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Re: [IPk] driving

Some people  become quite belligerent when they are hypo- I can remember my 
poor mother trying to haul my breother from his bicycle as he insisted on 
riding to school in a hypoglycaemic state! His strength was unbelievable 
luckily we had a helpful burly neighbour who would persuade him off his bike 
if my father wasn't around.You couldn't tell him he was hypo and the dangers 
he might cause to himself or anyone else because you could not reason with 
him in that state -it would have been no different if it had been a car. 
Some people unfortunately do not take responsibility for their own actions 
.Who is to say that you would only kill yourself you could swerve imto the 
path of an oncoming car or heaven forbid knock down a child so if you drive 
you HAVE to take on the extra responsibility.A very dear friend of mine 
lives with this terror every time her husband takes the car out , the man 
himself is so terrified of developing complications that he is often hypo 
but he is a sensible man in every other part of his life but wont listen the 
arguments go on.-there must be numerous other people who never test and do 
not see themselves as a danger so I am glad there are some restrictions not 
that I agree with all of them but at least we are allowed to drive after a 
hypo people with epilepsy cannot until they have been fit free for more than 
a certain time  Carmel

>From: "Tony O'Sullivan" <email @ redacted>
>Reply-To: email @ redacted
>To: <email @ redacted>
>Subject: Re: [IPk] driving
>Date: Tue, 6 Nov 2001 00:16:35 -0000
>This is such an involved area when we start to look at it, and I think we
>should. I'd be surprised that anyone has actually been banned, also from
>your mail Abigail it seems you are suggesting those who are not taking good
>care of themselves should remove themselves from the driving seat; sadly,
>they are less of a danger than us, in that the DCCT showed trying to get
>good control led to several times more severe hypos!!
>A study is quite possible, ambulance services check glucose with portable
>meters, so do BASICS doctors.
>If there are things we should all do, they are these:
>Certainly check glucose at least within an hour of any trip
>Keep a meter in the car, and check anytime during a trip if unsure
>Don't drive below 4.5
>Keep lucozade or your favourite tipple! in the car at ALL times
>Develop an aggressive policy with yourself. ie if I might be hypo, I'll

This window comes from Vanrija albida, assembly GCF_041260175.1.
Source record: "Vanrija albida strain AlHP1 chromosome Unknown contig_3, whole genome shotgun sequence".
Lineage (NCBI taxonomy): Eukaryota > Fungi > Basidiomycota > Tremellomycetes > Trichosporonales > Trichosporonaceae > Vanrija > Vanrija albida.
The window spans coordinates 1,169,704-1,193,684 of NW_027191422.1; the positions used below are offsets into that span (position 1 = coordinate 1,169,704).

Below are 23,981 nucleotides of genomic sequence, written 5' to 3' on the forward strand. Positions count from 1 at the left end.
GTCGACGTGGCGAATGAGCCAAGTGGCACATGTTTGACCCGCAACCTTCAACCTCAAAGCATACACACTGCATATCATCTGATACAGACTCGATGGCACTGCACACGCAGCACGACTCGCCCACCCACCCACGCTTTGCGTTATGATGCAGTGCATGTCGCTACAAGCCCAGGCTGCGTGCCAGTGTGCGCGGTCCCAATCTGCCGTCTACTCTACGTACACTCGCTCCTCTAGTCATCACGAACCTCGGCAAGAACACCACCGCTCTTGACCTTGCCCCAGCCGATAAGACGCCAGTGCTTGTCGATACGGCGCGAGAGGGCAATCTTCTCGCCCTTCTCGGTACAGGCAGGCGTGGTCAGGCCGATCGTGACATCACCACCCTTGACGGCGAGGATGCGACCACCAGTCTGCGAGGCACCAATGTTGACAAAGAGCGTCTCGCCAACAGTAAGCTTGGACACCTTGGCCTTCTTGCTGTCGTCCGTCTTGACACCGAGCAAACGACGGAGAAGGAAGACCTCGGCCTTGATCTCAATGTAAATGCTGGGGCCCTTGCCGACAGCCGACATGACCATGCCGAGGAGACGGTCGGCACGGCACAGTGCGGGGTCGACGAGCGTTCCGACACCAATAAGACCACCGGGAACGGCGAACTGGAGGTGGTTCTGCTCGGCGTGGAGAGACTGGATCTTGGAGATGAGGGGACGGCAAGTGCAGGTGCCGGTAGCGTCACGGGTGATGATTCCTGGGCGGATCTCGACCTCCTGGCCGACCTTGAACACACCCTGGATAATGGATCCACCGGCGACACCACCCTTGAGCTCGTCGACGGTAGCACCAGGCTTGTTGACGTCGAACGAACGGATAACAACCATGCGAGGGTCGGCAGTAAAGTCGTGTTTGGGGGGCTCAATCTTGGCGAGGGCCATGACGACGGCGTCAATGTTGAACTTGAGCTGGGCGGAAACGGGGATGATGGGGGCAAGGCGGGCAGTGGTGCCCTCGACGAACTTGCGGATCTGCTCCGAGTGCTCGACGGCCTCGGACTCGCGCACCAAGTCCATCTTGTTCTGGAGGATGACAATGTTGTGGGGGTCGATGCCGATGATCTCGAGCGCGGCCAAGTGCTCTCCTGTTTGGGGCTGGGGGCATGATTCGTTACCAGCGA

>the car, switch off the engine, take keys out and do a test. Sitting there
>with the engine running is temptation to get going again too soon!
>Stick a notice on the dashboard, AND carry a card stating your diabetes and
>'if in an accident, think hypoglycaemia'. What looks like a very visible
>card in your ashtray, isn't so visible when the car is upside down on a 
>road in the rain.
>Finally, I  nearly always eat sweeties during a long drive, slowly and
>well-spaced, but my glucose often ends up at 11 or so by journey's end, but
>what the hell, at least i got there!!
>Any other suggestions?
>Tony O'S
>----- Original Message -----
>From: "Abigail King" <email @ redacted>
>To: <email @ redacted>
>Sent: Tuesday, November 06, 2001 7:45 PM
>Subject: [IPk] driving
> > I am well aware that the current situation with the DVLA exposes people 
> > unfair discrimination
> > However, I thought that a substantial proportion of people with DM loose
> > their hypo perception after many years. I don't think this alone is so
> > a problem as when people don't even consider the potential consequences 
> > getting in the driving seat  when they may experience a hypo.
> > I spoke to someone at work on insulin who says that he takes care of
> > himself, yet, one day he had a salad for lunch with no carbs ( and he is
> > a twice daily regime) and drove home later that evening.He doesn't check
> > before driving. He could barely recognise his own house and staggered 
> > the car before he realised he was hypo.He did not have a history of
> > out with hypos and said that this event took place 8 weeks  prior to
> > speaking to him and he had not had a hypo since.
> > Apart from the sheer silliness of putting himself in a dangerous 
> > by not eating carbs on a fixed insulin regime, I think that this shows
> > no one on insulin can afford to be too complacent that they will always
> > recognise a hypo in it's early stages. I think that in some cases those
> > have been banned from driving may be safer than those who have not. The
> > latter, if less likely to expereince hypos may be in this category 
> > because they are not attempting to control their BG so it doesn't occur 
> > them that a hypo copuld still happen, wheraes perhaps those with severe
> > hypos may be more afraid of this happening and more likely to test to
> > the situation.
> > The key is, if in any doubt, test before driving ( and also if you don't
> > think there is any possibility of being low)
> >
> > I'm sorry, this is probabley really stereotyping people and there must 
> > plenty of people who have been banned purely due to not taking care
> > regarding low BG, and those who manage to hold on to their license by
> > meticulous care.
> >
> > I think that there is a study at present looking into accidents caused 
> > hypos. This would surely be difficult to conduct as someones BG in
> > after an accident may be much lower ( or higher) than at the time of the
> > accident  and could lead false accusation of driving with a hypo
> > ----------------------------------------------------------
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